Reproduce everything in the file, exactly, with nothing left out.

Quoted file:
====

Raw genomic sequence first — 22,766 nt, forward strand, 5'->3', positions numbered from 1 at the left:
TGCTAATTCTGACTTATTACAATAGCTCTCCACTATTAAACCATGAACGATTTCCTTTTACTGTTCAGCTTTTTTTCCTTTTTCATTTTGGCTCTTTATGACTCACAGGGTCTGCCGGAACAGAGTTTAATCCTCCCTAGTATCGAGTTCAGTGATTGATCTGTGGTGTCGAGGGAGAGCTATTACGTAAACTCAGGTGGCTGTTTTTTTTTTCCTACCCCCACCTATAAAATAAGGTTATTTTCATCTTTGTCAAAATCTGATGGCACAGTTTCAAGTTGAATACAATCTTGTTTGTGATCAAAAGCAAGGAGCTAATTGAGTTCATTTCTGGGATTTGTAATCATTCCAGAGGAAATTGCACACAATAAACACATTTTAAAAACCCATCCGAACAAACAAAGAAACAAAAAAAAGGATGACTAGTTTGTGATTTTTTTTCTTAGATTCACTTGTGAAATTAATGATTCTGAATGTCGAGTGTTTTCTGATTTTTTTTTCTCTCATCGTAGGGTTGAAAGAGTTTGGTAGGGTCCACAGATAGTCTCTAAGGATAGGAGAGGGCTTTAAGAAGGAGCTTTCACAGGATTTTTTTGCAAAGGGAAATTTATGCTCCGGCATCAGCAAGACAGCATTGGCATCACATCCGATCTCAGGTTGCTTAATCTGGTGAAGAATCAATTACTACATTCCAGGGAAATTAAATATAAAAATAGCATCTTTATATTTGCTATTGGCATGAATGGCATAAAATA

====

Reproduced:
Raw genomic sequence first — 22,766 nt, forward strand, 5'->3', positions numbered from 1 at the left:
TGCTAATTCTGACTTATTACAATAGCTCTCCACTATTAAACCATGAACGATTTCCTTTTACTGTTCAGCTTTTTTTCCTTTTTCATTTTGGCTCTTTATGACTCACAGGGTCTGCCGGAACAGAGTTTAATCCTCCCTAGTATCGAGTTCAGTGATTGATCTGTGGTGTCGAGGGAGAGCTATTACGTAAACTCAGGTGGCTGTTTTTTTTTTCCTACCCCCACCTATAAAATAAGGTTATTTTCATCTTTGTCAAAATCTGATGGCACAGTTTCAAGTTGAATACAATCTTGTTTGTGATCAAAAGCAAGGAGCTAATTGAGTTCATTTCTGGGATTTGTAATCATTCCAGAGGAAATTGCACACAATAAACACATTTTAAAAACCCATCCGAACAAACAAAGAAACAAAAAAAAGGATGACTAGTTTGTGATTTTTTTTCTTAGATTCACTTGTGAAATTAATGATTCTGAATGTCGAGTGTTTTCTGATTTTTTTTTCTCTCATCGTAGGGTTGAAAGAGTTTGGTAGGGTCCACAGATAGTCTCTAAGGATAGGAGAGGGCTTTAAGAAGGAGCTTTCACAGGATTTTTTTGCAAAGGGAAATTTATGCTCCGGCATCAGCAAGACAGCATTGGCATCACATCCGATCTCAGGTTGCTTAATCTGGTGAAGAATCAATTACTACATTCCAGGGAAATTAAATATAAAAATAGCATCTTTATATTTGCTATTGGCATGAATGGCATAAAATA